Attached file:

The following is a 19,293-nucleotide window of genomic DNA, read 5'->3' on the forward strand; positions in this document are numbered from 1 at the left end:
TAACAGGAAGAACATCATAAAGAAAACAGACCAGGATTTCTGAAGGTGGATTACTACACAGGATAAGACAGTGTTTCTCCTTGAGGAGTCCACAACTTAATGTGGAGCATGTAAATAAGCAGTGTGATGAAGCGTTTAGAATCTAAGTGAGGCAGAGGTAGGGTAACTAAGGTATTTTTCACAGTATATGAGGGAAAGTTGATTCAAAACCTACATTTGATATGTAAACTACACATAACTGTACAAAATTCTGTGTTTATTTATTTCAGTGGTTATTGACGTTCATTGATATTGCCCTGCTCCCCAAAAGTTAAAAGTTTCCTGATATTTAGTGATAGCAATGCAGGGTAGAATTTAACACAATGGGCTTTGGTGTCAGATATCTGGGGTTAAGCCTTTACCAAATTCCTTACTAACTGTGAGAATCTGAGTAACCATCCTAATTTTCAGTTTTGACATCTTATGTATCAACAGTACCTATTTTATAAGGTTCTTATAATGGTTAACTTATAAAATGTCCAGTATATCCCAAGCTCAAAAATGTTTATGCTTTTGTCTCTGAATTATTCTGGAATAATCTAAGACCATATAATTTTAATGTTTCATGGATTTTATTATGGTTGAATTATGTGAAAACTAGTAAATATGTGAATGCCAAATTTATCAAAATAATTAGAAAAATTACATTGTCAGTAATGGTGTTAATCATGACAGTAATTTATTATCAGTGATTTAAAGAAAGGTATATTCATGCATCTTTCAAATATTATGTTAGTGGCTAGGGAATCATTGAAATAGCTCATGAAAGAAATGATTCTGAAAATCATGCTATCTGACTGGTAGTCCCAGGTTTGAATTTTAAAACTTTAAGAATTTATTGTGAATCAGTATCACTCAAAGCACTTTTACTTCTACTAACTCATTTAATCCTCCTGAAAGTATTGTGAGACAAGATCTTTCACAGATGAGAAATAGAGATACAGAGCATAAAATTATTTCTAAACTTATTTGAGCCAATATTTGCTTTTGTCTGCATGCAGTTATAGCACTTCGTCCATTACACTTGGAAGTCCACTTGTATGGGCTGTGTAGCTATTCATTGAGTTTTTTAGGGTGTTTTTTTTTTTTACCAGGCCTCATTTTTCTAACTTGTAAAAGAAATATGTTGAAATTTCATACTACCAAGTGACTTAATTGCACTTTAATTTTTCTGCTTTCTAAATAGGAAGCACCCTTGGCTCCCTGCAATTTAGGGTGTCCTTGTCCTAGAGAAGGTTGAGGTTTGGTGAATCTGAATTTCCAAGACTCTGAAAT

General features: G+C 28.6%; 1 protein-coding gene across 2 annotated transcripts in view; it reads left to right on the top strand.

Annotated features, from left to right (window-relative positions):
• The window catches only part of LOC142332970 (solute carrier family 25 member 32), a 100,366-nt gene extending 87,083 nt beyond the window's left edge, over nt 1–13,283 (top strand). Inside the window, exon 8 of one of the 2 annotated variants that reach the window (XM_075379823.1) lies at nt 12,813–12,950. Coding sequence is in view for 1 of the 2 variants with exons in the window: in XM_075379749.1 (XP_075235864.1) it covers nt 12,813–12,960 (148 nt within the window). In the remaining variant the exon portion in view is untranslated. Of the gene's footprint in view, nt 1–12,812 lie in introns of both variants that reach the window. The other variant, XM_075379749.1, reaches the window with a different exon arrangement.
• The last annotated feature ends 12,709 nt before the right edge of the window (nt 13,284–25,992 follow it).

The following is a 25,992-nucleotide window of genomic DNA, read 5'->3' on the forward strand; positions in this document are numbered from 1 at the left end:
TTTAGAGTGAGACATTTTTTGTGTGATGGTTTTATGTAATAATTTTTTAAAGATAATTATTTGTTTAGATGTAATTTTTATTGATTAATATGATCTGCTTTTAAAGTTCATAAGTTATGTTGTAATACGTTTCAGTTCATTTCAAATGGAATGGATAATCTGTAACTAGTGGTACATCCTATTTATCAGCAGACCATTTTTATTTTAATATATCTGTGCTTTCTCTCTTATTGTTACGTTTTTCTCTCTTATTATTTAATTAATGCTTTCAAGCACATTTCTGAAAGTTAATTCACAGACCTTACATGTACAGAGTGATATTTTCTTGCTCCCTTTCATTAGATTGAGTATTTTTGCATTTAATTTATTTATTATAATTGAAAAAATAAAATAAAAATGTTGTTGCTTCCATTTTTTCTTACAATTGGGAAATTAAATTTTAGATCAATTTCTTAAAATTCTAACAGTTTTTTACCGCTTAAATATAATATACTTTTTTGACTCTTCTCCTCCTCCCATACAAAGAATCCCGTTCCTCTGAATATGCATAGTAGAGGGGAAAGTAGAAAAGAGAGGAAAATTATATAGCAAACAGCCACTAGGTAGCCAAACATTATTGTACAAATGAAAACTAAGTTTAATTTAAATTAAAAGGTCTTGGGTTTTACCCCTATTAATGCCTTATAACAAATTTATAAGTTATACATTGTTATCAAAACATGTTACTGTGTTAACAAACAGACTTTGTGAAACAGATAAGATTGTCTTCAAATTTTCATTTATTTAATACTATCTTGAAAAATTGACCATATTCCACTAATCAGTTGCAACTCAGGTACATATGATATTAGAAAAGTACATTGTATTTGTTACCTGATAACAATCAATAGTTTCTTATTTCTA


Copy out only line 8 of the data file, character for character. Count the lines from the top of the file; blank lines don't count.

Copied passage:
TTTAGAGTGAGACATTTTTTGTGTGATGGTTTTATGTAATAATTTTTTAAAGATAATTATTTGTTTAGATGTAATTTTTATTGATTAATATGATCTGCTTTTAAAGTTCATAAGTTATGTTGTAATACGTTTCAGTTCATTTCAAATGGAATGGATAATCTGTAACTAGTGGTACATCCTATTTATCAGCAGACCATTTTTATTTTAATATATCTGTGCTTTCTCTCTTATTGTTACGTTTTTCTCTCTTATTATTTAATTAATGCTTTCAAGCACATTTCTGAAAGTTAATTCACAGACCTTACATGTACAGAGTGATATTTTCTTGCTCCCTTTCATTAGATTGAGTATTTTTGCATTTAATTTATTTATTATAATTGAAAAAATAAAATAAAAATGTTGTTGCTTCCATTTTTTCTTACAATTGGGAAATTAAATTTTAGATCAATTTCTTAAAATTCTAACAGTTTTTTACCGCTTAAATATAATATACTTTTTTGACTCTTCTCCTCCTCCCATACAAAGAATCCCGTTCCTCTGAATATGCATAGTAGAGGGGAAAGTAGAAAAGAGAGGAAAATTATATAGCAAACAGCCACTAGGTAGCCAAACATTATTGTACAAATGAAAACTAAGTTTAATTTAAATTAAAAGGTCTTGGGTTTTACCCCTATTAATGCCTTATAACAAATTTATAAGTTATACATTGTTATCAAAACATGTTACTGTGTTAACAAACAGACTTTGTGAAACAGATAAGATTGTCTTCAAATTTTCATTTATTTAATACTATCTTGAAAAATTGACCATATTCCACTAATCAGTTGCAACTCAGGTACATATGATATTAGAAAAGTACATTGTATTTGTTACCTGATAACAATCAATAGTTTCTTATTTCTA